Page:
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Also I'm on one of the sites and the sizes are as small as 3mm...that's seems really tiny to me. Should I go w/ 5mm?
Often the chip is the same in the 3mm and 5mm LEDs, only the epoxy case is a different size. Pick the size by what looks best to you and use the brightness and viewing angle specs to choose. 3mm is very small on a vehicle, though.

I found some very bright 5mm LEDs with a relatively wide viewing angle of 45deg at Superbrightleds.com. The price was good and they were very responsive.
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post #3 of 7 Old 05-21-2005, 11:38 AM
 
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Re: Question about LED voltage/mounting

I'm not sure about using them for turn signals or other applications, but I have made some indicators (idiot lights) with them. On the RC30 I use LED's in place of the stock indicator bulbs for neutral, oil psi, and high beam. On my XR650, I needed to find some way to put light on my BC800 (bicycle speedometer) so I used a really bright blue LED pointing right at the face. I used a 560 ohm resistor from Radio Shack for each one, and have had no problems at all.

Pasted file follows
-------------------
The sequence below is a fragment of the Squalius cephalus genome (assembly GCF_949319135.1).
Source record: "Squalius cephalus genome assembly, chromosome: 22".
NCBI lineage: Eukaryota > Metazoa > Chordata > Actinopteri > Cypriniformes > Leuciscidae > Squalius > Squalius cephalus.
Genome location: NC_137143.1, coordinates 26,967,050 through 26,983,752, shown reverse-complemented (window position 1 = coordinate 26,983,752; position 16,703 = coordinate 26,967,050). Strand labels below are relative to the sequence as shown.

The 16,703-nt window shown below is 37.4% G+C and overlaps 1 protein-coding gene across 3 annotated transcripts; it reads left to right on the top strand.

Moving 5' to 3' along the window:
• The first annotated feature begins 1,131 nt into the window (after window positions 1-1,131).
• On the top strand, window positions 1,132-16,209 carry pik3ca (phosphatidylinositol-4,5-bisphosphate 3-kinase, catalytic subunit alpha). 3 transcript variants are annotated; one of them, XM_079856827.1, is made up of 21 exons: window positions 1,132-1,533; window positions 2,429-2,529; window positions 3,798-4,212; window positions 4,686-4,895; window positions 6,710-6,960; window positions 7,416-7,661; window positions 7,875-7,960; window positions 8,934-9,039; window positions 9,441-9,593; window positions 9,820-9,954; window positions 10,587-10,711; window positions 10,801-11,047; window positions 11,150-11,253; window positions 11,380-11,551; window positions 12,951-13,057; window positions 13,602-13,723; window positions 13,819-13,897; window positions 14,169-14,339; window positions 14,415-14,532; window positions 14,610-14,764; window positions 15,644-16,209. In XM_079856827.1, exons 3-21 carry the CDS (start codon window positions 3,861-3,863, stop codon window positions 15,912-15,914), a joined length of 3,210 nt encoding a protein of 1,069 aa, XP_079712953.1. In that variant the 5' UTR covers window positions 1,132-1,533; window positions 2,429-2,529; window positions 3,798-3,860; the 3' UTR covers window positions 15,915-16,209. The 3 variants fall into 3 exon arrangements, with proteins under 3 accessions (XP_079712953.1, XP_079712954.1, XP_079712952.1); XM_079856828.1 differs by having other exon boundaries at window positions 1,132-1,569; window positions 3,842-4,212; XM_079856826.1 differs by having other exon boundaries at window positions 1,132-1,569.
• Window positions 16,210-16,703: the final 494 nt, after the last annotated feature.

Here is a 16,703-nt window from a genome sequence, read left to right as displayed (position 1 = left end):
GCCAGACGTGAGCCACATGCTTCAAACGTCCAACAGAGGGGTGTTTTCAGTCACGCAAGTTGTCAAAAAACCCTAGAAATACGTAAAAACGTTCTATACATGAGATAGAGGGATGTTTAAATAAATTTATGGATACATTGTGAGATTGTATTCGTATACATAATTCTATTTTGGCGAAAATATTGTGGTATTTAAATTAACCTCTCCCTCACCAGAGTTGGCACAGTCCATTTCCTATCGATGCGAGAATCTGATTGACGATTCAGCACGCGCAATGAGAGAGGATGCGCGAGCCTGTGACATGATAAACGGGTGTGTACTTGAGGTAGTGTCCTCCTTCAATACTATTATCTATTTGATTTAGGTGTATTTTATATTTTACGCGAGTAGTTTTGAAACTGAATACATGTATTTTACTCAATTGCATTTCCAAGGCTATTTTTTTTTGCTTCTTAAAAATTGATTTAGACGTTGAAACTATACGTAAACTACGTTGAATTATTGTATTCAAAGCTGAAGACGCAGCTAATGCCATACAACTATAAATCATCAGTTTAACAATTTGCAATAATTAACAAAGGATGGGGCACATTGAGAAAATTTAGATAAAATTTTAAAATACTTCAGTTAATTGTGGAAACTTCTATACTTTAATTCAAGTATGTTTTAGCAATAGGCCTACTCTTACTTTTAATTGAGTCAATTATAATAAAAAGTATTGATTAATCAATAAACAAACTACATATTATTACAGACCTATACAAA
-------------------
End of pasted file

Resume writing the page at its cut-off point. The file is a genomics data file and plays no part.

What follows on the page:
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post #4 of 7 Old 05-21-2005, 3:34 PM Thread Starter
 
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Re: Question about LED voltage/mounting

cool thanks guys. So one question: To attain the proper current and voltage through each LED (around 2 -3V, 20 - 30 mA) I need to use a resistor along w/ Ohm's and 12V? 12V = (20mA)(R), R = 600 Ohms. But what is the resistance of each LED? Since they will be in series I would add the resistances of each LED along w/ the resistor.
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post #5 of 7 Old 05-22-2005, 1:31 PM
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Re: Question about LED voltage/mounting

It's even easier than that. The forward voltage of an LED stays relatively constant for a given operating current, so you don't need to know the equivalent resistance. The starting point is to choose the amount of current you want to run through your LED(s), which should be something slightly less than the maximum specified on the datasheet. Let's say you want to run your LED at 20mA and it has a forward voltage of 3V at that current. You have 12-3=9V left to drop, so you choose your resistor to drop 9V at 20mA.... 9/.02 = 450 Ohms.